No mention is made of Joshua in the narrative of this transaction; he had retired from active life, and perhaps what is here recorded did not take place for a considerable time after the return of the two and a half tribes. It may be that we have here an instance of the method so often pursued in Hebrew annals, of recording together certain incidents pertaining to the same transaction, or to the same people, though these incidents were separated from each other by a considerable interval of time.
It was well that the congregation assembled at Shiloh. They would be reminded by the very place that great national movements were not to be undertaken rashly, since God was the supreme ruler of the nation. We are not told whether the usual method of asking counsel of God was resorted to, but certainly the course followed was more reasonable than rushing into war. It was resolved to begin by remonstrating with the two and a half tribes. The idea that their proposal was schismatical, nay, even idolatrous, was not given up, but it was thought that if a solemn remonstrance and warning were addressed to them, they might be induced to abandon their project.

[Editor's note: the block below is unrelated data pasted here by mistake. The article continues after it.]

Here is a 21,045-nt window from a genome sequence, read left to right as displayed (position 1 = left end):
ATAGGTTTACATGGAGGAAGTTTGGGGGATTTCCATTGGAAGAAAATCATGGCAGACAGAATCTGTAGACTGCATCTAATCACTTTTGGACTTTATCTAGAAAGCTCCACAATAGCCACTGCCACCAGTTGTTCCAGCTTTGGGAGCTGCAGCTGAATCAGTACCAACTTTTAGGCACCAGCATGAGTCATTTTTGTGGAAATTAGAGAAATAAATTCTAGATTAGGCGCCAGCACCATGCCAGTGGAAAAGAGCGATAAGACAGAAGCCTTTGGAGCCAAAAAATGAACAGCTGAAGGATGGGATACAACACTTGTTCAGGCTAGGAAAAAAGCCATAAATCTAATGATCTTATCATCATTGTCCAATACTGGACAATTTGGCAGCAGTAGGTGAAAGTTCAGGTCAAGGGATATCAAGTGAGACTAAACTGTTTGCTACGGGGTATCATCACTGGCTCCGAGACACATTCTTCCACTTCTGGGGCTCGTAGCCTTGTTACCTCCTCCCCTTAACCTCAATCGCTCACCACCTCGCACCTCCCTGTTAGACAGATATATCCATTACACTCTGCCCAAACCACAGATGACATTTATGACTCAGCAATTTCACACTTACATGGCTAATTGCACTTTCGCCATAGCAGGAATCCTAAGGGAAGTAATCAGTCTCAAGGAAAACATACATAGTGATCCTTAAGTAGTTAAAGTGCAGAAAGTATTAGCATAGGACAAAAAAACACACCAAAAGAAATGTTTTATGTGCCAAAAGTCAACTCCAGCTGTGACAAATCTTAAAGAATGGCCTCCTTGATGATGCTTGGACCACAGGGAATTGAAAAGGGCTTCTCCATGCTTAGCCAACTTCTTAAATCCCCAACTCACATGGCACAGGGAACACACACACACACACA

A deputation was sent over, consisting of Phinehas, the son of Eleazar the priest, as representing the religious interest, and ten princes, representing the ten tribes, to have an interview with the heads of the two and a half tribes. When they met, the deputation opened very fiercely on their brethren. They charged them with unheard-of wickedness. What they had done was a daring act of rebellion. It was worthy to be classed with the iniquity of Peor - one of the vilest deeds that ever disgraced the nation. It was fitted to bring down God's judgments on the whole nation, and would certainly do so. If the secret act of Achan involved the congregation in wrath, what calamity to the whole people would not result from this daring and open deed of rebellion? They were not safe for a single day. The vials of the Divine wrath could not but be ready, and in twenty-four hours the whole congregation of Israel might be overwhelmed by the tokens of His displeasure.
One should have said that if anything was fitted to have a bad effect on the two and a half tribes, it was this mode of dealing. It is not wise to assume that your brother is a villain. And scolding, as has been well said, does not make men sorry for their sins. But one thing was said by the deputation that was fitted to have a different effect. "Notwithstanding, if the land of your possession be unclean, then pass ye over unto the land of the possession of the Lord, wherein the Lord's tabernacle dwelleth, and take possession among us: but rebel not against the Lord, nor rebel against us, in building you an altar beside the altar of the Lord our God."